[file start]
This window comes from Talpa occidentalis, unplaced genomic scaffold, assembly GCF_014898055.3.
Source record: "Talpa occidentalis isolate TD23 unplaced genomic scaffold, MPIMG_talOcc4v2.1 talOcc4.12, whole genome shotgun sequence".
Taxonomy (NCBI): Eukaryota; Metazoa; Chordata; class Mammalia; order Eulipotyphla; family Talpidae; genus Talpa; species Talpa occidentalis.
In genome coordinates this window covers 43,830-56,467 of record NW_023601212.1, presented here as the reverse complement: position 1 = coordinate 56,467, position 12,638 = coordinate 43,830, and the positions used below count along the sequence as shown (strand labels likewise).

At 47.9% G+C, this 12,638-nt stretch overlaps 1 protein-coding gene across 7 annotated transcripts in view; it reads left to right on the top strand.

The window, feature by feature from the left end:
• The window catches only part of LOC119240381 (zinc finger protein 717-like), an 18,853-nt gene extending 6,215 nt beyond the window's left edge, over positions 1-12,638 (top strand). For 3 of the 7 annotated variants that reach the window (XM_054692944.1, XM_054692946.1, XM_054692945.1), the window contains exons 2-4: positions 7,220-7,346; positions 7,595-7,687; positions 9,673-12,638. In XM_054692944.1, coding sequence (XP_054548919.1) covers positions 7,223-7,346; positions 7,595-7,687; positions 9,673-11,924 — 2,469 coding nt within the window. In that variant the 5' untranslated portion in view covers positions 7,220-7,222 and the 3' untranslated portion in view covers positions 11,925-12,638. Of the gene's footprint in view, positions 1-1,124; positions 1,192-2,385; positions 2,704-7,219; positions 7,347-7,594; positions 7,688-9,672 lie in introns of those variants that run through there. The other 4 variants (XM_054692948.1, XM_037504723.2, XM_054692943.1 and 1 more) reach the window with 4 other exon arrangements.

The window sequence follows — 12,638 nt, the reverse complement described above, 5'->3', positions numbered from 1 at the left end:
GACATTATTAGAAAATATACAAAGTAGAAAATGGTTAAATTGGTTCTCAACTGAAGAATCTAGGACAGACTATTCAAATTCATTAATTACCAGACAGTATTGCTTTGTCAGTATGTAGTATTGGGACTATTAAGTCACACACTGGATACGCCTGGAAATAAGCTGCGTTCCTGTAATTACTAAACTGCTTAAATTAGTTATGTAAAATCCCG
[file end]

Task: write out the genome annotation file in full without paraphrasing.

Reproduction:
This window comes from Talpa occidentalis, unplaced genomic scaffold, assembly GCF_014898055.3.
Source record: "Talpa occidentalis isolate TD23 unplaced genomic scaffold, MPIMG_talOcc4v2.1 talOcc4.12, whole genome shotgun sequence".
Taxonomy (NCBI): Eukaryota; Metazoa; Chordata; class Mammalia; order Eulipotyphla; family Talpidae; genus Talpa; species Talpa occidentalis.
In genome coordinates this window covers 43,830-56,467 of record NW_023601212.1, presented here as the reverse complement: position 1 = coordinate 56,467, position 12,638 = coordinate 43,830, and the positions used below count along the sequence as shown (strand labels likewise).

At 47.9% G+C, this 12,638-nt stretch overlaps 1 protein-coding gene across 7 annotated transcripts in view; it reads left to right on the top strand.

The window, feature by feature from the left end:
• The window catches only part of LOC119240381 (zinc finger protein 717-like), an 18,853-nt gene extending 6,215 nt beyond the window's left edge, over positions 1-12,638 (top strand). For 3 of the 7 annotated variants that reach the window (XM_054692944.1, XM_054692946.1, XM_054692945.1), the window contains exons 2-4: positions 7,220-7,346; positions 7,595-7,687; positions 9,673-12,638. In XM_054692944.1, coding sequence (XP_054548919.1) covers positions 7,223-7,346; positions 7,595-7,687; positions 9,673-11,924 — 2,469 coding nt within the window. In that variant the 5' untranslated portion in view covers positions 7,220-7,222 and the 3' untranslated portion in view covers positions 11,925-12,638. Of the gene's footprint in view, positions 1-1,124; positions 1,192-2,385; positions 2,704-7,219; positions 7,347-7,594; positions 7,688-9,672 lie in introns of those variants that run through there. The other 4 variants (XM_054692948.1, XM_037504723.2, XM_054692943.1 and 1 more) reach the window with 4 other exon arrangements.

The window sequence follows — 12,638 nt, the reverse complement described above, 5'->3', positions numbered from 1 at the left end:
GACATTATTAGAAAATATACAAAGTAGAAAATGGTTAAATTGGTTCTCAACTGAAGAATCTAGGACAGACTATTCAAATTCATTAATTACCAGACAGTATTGCTTTGTCAGTATGTAGTATTGGGACTATTAAGTCACACACTGGATACGCCTGGAAATAAGCTGCGTTCCTGTAATTACTAAACTGCTTAAATTAGTTATGTAAAATCCCG